Kim Askew & Amy Helmes
Published January 1st, 2014
These violent delights have violent ends...I'm a big fan of retellings, though I don't read nearly enough of them. Though I've seen plenty movie adaptions and retellings for this classic tale, Romeo and Julier, I think this is the first I've actually sat down to read. The similarities were quite eerie, with the last names of the family bearing a healthy resemblance. Our main character is Gigi Caputo, a teenage girl who helps out in the family pizzeria. Decades ago this family restaurant began, and for as long as anyone can remember, they have been at war with the Montes, another Italian family who owns a pizza shop in their small town. In fact, the feud has been going on so long no one is quite sure what started it all.
Gigi Caputo is fed up. A vicious act of vandalism has dealt another blow to her family's proud pizza heritage, and the Montes--owners of a rival Italian restaurant--are clearly to blame. The hostility goes far beyond bragging rights for best pizza in Chicago. The Montes have been bent on destroying Cap's for four generations. Even if it means putting herself in harm's way, Gigi's determined to get to the bottom of the feud. Instead, in a secret encounter with Roman Monte, the very boy whose relatives have brought her family such grief, she finds both danger and love at first sight. If the daughter and son of these two warring families fall for each other, can it be anything but a recipe for disaster? Slowly, Gigi and Roman learn that their story is fatefully linked to the summer of 1933, when two twelve-year-olds, Benny and Nick, hop the turnstile at the Chicago World's Fair. The most stunning wonder of the fair is Stella, who innocently causes a lasting rift between the two boyhood. Wending its way through past and present day, this modern take on Shakespeare's Romeo and Juliet is bittersweet, funny, and intensely exciting. It's classic romance--a tale of hate and the only force that can ever defeat it: love.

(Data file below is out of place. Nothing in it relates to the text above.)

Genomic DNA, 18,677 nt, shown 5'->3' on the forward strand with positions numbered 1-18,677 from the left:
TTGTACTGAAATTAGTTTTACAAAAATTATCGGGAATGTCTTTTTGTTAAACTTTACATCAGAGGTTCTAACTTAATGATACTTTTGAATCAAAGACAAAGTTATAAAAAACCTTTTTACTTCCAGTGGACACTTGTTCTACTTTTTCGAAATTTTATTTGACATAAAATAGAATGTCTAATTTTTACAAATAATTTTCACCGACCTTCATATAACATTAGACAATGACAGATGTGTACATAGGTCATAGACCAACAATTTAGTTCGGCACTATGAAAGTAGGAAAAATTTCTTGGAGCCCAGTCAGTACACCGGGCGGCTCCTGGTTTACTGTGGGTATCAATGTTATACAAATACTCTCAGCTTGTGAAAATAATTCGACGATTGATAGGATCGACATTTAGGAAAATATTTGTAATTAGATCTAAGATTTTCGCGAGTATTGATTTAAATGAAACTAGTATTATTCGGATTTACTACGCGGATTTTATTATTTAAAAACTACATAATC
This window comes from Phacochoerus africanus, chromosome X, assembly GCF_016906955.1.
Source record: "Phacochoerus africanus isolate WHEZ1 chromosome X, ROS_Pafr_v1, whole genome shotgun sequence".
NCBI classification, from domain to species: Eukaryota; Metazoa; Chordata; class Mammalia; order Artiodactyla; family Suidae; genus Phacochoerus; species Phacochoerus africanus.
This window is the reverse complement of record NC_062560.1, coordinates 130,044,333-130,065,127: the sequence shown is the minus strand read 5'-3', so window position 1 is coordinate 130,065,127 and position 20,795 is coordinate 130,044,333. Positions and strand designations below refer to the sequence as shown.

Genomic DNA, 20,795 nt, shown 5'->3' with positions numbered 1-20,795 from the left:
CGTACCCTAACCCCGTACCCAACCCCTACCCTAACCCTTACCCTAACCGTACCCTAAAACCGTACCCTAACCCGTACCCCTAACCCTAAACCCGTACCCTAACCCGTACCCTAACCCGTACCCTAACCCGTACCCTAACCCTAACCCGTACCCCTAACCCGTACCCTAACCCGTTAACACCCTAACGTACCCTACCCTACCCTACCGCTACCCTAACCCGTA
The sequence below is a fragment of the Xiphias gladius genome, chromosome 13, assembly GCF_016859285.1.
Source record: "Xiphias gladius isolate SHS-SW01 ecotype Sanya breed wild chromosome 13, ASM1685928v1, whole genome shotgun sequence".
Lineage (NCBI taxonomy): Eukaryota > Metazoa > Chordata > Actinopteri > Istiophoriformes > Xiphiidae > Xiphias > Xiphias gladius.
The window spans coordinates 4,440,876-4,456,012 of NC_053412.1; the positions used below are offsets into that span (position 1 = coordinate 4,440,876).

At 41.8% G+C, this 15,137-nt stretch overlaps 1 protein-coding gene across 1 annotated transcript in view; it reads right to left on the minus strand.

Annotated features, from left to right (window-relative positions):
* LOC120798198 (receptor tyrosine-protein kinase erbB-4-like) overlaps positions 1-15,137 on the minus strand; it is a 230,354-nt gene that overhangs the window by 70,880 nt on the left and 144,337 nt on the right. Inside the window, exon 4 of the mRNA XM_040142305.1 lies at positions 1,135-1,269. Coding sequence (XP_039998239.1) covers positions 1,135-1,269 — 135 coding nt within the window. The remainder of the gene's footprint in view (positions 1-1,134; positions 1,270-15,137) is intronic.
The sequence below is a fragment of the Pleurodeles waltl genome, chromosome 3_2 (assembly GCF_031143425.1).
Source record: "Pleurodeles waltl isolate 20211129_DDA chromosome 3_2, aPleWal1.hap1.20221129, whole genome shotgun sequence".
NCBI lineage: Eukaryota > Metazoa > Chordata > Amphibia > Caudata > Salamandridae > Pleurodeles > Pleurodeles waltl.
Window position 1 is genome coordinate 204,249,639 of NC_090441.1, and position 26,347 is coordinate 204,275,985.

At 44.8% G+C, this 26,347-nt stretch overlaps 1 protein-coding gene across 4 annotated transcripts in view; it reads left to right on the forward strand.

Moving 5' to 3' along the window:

Through some interesting circumstances, Gigi finds herself meeting a handsome boy her age who goes by the name of Roman. Sparks fly instantly and before she knows it she is falling for this boy she barely knew: a very strong sense of insta-love here. Normally this is something I hate, but I was prepared and saw it coming since, after all, this is a retelling of Romeo and Juliet, the biggest inst-love story of all time. It's not until she's already attached to him that she discovers he's a member of the Monte clan, one of her sworn enemies. Obviously her family freaks, and the story goes from there.
Throughout the book the couple battle for the right to be together, all while trying to solve the mystery that is the feud between their families. The book alternates between past and present, and I really liked slowly finding out why the feud began in the first place. I saw it coming long before it was revealed, but it was still a fun ride. We also get to see financial hardship and a lot of pressing times on the Caputo side, and the whole time I had my fingers crossed that they'd somehow manage to pull through.
Gigi and Roman were both decent characters, though I preferred Roman more. I loved how sweet he was, how he'd do anything to stay with Gig: and he was such a gentleman! Gigi was good too, though a bit whiny at times and pushy. As a teen girl under a fair share of stress though, this was understandable and didn't hinder my enjoyment of the story all that much. Anyone But You was short and sweet, a great reminder of why I need to pick up more retellings in the future.